The way the book evolved proved to me again that I need to plan, to know what the characters are going to actually do. But it also showed me that there’s lots of fun involved in the writing process itself, as characters reveal who they are. This is what writers mean when they say characters begin to take over … as soon as they act or speak they reveal something about how their brains work and you, the author, have a sudden insight into who they are. This then colours their interpretation of what happens to them as the plot evolves – not necessarily what happens but how they think about it. Their understanding of their situation is what interests me as an author.

And of course the shooting and fighting …

Keith Dixon was born in Yorkshire and grew up in the Midlands. He’s been writing since he was thirteen years old in a number of different genres: thriller, espionage, science fiction, literary. He’s the author of seven novels in the Sam Dyke Investigations series, the first in a new crime series, Storey, and two other non-crime works, as well as two collections of blog posts on the craft of writing. 

When he’s not writing he enjoys reading, learning the guitar, watching movies and binge-inhaling great TV series. He’s currently spending more time in France than is probably good for him.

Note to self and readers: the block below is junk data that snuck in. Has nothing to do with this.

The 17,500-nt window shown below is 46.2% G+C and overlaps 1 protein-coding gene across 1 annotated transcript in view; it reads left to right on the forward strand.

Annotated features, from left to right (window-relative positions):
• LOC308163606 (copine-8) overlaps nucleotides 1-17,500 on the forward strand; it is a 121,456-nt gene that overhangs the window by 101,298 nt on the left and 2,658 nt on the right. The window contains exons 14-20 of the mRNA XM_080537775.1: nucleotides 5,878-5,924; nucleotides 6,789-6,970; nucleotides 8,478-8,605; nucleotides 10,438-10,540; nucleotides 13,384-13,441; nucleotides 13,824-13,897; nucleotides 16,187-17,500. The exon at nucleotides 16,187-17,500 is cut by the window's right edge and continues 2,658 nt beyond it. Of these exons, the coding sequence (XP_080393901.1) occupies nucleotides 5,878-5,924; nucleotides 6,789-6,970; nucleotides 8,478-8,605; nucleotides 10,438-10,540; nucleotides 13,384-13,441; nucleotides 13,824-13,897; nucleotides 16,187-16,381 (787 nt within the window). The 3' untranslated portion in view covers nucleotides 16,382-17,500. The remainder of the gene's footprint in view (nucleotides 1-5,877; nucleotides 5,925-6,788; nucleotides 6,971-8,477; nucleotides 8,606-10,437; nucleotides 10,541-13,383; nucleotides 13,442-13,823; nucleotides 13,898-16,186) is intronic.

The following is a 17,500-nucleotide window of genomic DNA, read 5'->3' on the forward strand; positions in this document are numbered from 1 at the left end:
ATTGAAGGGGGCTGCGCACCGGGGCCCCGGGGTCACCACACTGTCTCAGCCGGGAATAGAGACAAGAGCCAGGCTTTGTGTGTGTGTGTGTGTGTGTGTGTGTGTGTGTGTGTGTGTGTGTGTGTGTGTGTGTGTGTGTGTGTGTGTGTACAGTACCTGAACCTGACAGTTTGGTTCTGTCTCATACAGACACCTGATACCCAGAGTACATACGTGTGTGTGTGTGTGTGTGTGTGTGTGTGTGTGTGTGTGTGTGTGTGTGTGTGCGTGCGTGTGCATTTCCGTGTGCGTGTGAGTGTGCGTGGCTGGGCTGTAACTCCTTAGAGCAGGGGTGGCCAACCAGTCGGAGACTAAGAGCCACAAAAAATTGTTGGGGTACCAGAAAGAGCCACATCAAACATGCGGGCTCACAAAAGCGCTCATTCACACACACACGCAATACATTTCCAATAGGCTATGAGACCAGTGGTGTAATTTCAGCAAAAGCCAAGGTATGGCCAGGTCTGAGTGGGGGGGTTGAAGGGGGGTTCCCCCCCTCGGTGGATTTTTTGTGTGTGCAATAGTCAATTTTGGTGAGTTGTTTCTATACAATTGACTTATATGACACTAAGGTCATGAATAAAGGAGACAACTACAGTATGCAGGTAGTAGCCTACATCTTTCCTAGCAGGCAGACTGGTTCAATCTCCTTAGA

Thank you, Keith, for a useful and practical peek behind the curtain at the genesis process for that most essential of crime thriller ingredients, the villain. I wish you well with the new novel. (Readers: as a dedicated Sam Dyke fan, I have already bought and read Storey and it more than lives up to its promise. Highly recommended, so don't miss it!).

Eric @

Wednesday, October 26, 2016

My Guest: Seumas Gallacher

My Guest this week is a familiar visitor to this blog, well, he's got to hang out somewhere I suppose, and he's also a serial... writer, and that's the very subject he's going to broach today. Ladies and Gentlemen, the inimitable...

Seumas Gallacher

…this writing gig can be
a really series business…